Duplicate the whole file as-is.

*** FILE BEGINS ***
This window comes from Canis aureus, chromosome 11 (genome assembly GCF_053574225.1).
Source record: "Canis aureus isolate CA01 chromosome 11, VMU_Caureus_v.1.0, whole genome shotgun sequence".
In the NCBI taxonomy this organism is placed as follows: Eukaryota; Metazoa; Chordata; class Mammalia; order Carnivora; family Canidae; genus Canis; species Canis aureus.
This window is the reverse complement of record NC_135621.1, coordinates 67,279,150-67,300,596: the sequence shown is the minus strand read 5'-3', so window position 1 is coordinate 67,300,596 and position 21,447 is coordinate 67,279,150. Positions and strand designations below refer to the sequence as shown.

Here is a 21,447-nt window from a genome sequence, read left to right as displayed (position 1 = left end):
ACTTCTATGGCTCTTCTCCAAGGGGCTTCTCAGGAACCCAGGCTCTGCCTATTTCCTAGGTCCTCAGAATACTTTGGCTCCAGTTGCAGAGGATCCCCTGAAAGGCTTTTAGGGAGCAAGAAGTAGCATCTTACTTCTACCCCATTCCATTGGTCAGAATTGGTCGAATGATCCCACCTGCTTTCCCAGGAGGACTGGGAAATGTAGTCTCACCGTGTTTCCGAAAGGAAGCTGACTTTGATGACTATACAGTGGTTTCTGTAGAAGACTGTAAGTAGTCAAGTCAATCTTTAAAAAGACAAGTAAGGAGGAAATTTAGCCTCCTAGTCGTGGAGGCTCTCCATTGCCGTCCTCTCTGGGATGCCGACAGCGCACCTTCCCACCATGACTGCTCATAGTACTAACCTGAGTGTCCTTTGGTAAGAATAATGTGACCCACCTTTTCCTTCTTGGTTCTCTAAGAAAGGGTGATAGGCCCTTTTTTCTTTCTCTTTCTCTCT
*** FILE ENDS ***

This window comes from Canis aureus, chromosome 11 (genome assembly GCF_053574225.1).
Source record: "Canis aureus isolate CA01 chromosome 11, VMU_Caureus_v.1.0, whole genome shotgun sequence".
In the NCBI taxonomy this organism is placed as follows: Eukaryota; Metazoa; Chordata; class Mammalia; order Carnivora; family Canidae; genus Canis; species Canis aureus.
This window is the reverse complement of record NC_135621.1, coordinates 67,279,150-67,300,596: the sequence shown is the minus strand read 5'-3', so window position 1 is coordinate 67,300,596 and position 21,447 is coordinate 67,279,150. Positions and strand designations below refer to the sequence as shown.

Here is a 21,447-nt window from a genome sequence, read left to right as displayed (position 1 = left end):
ACTTCTATGGCTCTTCTCCAAGGGGCTTCTCAGGAACCCAGGCTCTGCCTATTTCCTAGGTCCTCAGAATACTTTGGCTCCAGTTGCAGAGGATCCCCTGAAAGGCTTTTAGGGAGCAAGAAGTAGCATCTTACTTCTACCCCATTCCATTGGTCAGAATTGGTCGAATGATCCCACCTGCTTTCCCAGGAGGACTGGGAAATGTAGTCTCACCGTGTTTCCGAAAGGAAGCTGACTTTGATGACTATACAGTGGTTTCTGTAGAAGACTGTAAGTAGTCAAGTCAATCTTTAAAAAGACAAGTAAGGAGGAAATTTAGCCTCCTAGTCGTGGAGGCTCTCCATTGCCGTCCTCTCTGGGATGCCGACAGCGCACCTTCCCACCATGACTGCTCATAGTACTAACCTGAGTGTCCTTTGGTAAGAATAATGTGACCCACCTTTTCCTTCTTGGTTCTCTAAGAAAGGGTGATAGGCCCTTTTTTCTTTCTCTTTCTCTCT